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Original Title: Design of continuous Column & Beams according to ACI-code

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Continuous Beams & Slabs Concrete structural members are typically poured integrally together. Beams and slabs often span multiple supports and are not simplysupported as steel and wood framed beams are. As discussed in Lecture 15, these concrete beams and slabs are continuous and have both positive moments and negative moments. The location of tension bars in the members is related to the location of moment: Tension bars are located in the BOTTOM for Mpos Tension bars are located in the TOP for Mneg

2-Span Condition: w

Bars at top

R1 L

R2

R3 L

M pos =

9 ( wL2 ) 128

M pos =

9 ( wL2 ) 128

0.375L

0.375L

Moment Diagram

1 M neg = ( wL2 ) 8

Lecture 36 - Page 1 of 11

R4

R1

R2

R3

Mpos = 0.08(wL2)

Mpos = 0.025(wL )

Mpos = 0.08(wL2)

0.4L

Rebar Placement: At the transition between the Mpos and Mneg zones, a minimum overlap of bars is required per ACI 318. These overlaps are required for developing the full bar strength in tension. The friction developed between the concrete and the ribs of the rebar must equal the tensile strength of the bar. The necessary length of the bar embedment to achieve this friction force is called the Development Length, Ld, and is specified as a multiple of bar diameters. For example, the Ld for a Grade 60 rebar and concrete fc = 4000 PSI = 38 x bar diameter. Tensile Strength

Friction force

Lecture 36 - Page 2 of 11

Below are schematic cross-sections of required overlap dimensions for bar placement in continuous slabs (beams are similar):

Lecture 36 - Page 3 of 11

Concrete Columns: As discussed in the previous lecture, concrete is good at resisting compression but poor in resisting tension. So, it might make sense that concrete would be the material of choice for columns. It is true that concrete IS used for compression members such as columns, piers, bearing walls and pedestals. Members under pure compression could then (theoretically) be unreinforced. These members are often subject to additional forces such as moment that would put some tensile forces into the member and would thus necessitate the addition of tension reinforcement. Most columns have combined compression and bending. They are essentially a beam-column. The compression capacity of a reinforced column is reduced by the bending stresses on the column and vice-versa. A graph of the axial load capacity of a column vs. the moment capacity of a typical column is shown below:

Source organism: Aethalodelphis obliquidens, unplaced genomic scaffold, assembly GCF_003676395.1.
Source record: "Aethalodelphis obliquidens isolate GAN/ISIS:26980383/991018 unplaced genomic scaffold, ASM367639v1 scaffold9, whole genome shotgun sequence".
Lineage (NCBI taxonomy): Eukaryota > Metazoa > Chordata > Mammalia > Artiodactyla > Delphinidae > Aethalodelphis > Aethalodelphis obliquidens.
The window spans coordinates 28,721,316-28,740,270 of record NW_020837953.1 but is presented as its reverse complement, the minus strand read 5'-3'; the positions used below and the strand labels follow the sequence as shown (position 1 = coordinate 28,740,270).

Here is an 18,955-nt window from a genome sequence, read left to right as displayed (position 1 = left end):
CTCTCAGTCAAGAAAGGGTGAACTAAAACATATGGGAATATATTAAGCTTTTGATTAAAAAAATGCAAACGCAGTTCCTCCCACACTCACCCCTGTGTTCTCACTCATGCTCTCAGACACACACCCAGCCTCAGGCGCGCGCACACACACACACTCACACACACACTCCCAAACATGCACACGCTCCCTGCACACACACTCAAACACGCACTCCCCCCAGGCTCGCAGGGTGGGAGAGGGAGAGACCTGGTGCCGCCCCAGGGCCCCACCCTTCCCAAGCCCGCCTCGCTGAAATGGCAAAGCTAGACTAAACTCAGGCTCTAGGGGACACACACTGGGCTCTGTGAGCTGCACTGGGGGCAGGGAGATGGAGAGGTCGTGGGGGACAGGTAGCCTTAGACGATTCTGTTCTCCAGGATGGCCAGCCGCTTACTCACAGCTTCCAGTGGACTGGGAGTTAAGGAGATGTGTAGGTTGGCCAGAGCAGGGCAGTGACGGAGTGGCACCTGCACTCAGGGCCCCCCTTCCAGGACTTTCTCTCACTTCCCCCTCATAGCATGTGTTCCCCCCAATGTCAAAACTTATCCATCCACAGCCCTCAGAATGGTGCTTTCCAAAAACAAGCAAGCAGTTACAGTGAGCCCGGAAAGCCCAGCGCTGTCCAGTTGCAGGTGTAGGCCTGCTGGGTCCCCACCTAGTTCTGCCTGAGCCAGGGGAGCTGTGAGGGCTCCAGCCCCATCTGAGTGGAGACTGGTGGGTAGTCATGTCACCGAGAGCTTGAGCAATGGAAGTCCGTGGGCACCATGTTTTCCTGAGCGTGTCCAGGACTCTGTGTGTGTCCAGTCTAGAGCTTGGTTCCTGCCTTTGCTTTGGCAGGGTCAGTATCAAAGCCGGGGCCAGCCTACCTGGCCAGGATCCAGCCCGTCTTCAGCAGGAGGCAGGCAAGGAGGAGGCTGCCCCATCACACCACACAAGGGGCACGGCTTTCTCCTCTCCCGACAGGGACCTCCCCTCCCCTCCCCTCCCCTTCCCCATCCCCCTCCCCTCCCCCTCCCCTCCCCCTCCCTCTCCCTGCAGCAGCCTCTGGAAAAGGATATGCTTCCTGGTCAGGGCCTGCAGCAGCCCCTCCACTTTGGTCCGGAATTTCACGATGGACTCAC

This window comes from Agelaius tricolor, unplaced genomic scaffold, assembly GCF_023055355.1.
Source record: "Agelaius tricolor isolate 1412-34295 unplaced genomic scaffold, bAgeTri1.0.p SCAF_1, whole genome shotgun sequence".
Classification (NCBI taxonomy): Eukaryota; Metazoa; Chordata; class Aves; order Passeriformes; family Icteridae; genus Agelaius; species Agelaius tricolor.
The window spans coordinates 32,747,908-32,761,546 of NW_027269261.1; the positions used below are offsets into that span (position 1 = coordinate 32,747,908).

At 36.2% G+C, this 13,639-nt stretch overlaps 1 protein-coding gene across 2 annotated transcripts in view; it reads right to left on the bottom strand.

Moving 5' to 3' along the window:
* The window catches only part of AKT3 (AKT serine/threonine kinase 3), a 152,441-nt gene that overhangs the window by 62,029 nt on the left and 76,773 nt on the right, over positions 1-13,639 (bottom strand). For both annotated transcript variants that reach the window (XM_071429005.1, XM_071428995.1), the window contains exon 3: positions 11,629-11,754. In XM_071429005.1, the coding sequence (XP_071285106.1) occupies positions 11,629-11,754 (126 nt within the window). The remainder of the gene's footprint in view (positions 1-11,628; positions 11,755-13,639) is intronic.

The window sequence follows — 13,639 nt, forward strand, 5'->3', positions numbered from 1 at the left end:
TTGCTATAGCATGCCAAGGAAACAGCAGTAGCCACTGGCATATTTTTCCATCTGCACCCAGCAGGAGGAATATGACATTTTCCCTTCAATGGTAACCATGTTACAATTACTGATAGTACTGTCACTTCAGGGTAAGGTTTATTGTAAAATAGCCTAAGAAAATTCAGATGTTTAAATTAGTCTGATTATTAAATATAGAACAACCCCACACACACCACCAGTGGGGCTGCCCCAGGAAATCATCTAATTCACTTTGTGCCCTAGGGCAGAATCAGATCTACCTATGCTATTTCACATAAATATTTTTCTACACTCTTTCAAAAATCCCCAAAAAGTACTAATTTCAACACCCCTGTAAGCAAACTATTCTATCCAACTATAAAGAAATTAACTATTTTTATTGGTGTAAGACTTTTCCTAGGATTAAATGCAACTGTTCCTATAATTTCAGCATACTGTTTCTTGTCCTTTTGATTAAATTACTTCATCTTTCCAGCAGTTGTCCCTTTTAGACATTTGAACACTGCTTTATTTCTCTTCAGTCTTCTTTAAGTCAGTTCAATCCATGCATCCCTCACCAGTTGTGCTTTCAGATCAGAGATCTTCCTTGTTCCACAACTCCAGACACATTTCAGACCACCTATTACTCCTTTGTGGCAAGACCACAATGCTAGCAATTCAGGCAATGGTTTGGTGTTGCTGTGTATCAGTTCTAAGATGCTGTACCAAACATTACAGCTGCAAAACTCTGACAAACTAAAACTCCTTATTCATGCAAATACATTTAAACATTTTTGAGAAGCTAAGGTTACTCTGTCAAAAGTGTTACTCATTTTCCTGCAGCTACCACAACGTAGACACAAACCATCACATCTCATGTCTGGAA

Lecture 36 - Page 4 of 11

Types of Concrete Columns: There are two types of reinforced concrete columns tied and spiral and refer to the type of confining bars used to contain the interior core of concrete. It has been shown that unconfined concrete core will carry MUCH LESS load than a confined core as shown below: Load Load

Unconfined core

Lecture 36 - Page 5 of 11